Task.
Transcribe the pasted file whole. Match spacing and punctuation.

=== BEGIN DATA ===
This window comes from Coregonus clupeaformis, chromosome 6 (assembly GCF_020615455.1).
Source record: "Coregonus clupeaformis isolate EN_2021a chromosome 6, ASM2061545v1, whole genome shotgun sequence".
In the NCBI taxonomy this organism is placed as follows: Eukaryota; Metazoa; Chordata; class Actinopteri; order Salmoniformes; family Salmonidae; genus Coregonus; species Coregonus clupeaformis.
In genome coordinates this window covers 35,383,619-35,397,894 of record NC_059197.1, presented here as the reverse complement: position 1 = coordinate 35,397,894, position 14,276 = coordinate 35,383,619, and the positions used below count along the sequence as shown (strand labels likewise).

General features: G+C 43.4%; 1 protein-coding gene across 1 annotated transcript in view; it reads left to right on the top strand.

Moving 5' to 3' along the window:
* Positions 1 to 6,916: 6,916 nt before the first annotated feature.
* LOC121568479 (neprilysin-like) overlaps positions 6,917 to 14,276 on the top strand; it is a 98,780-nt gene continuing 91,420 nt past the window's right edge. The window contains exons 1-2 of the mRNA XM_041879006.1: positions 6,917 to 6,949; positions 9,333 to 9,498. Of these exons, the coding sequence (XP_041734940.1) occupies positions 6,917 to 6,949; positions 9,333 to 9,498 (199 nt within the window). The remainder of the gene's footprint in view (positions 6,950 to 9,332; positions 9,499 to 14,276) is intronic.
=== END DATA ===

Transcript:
This window comes from Coregonus clupeaformis, chromosome 6 (assembly GCF_020615455.1).
Source record: "Coregonus clupeaformis isolate EN_2021a chromosome 6, ASM2061545v1, whole genome shotgun sequence".
In the NCBI taxonomy this organism is placed as follows: Eukaryota; Metazoa; Chordata; class Actinopteri; order Salmoniformes; family Salmonidae; genus Coregonus; species Coregonus clupeaformis.
In genome coordinates this window covers 35,383,619-35,397,894 of record NC_059197.1, presented here as the reverse complement: position 1 = coordinate 35,397,894, position 14,276 = coordinate 35,383,619, and the positions used below count along the sequence as shown (strand labels likewise).

General features: G+C 43.4%; 1 protein-coding gene across 1 annotated transcript in view; it reads left to right on the top strand.

Moving 5' to 3' along the window:
* Positions 1 to 6,916: 6,916 nt before the first annotated feature.
* LOC121568479 (neprilysin-like) overlaps positions 6,917 to 14,276 on the top strand; it is a 98,780-nt gene continuing 91,420 nt past the window's right edge. The window contains exons 1-2 of the mRNA XM_041879006.1: positions 6,917 to 6,949; positions 9,333 to 9,498. Of these exons, the coding sequence (XP_041734940.1) occupies positions 6,917 to 6,949; positions 9,333 to 9,498 (199 nt within the window). The remainder of the gene's footprint in view (positions 6,950 to 9,332; positions 9,499 to 14,276) is intronic.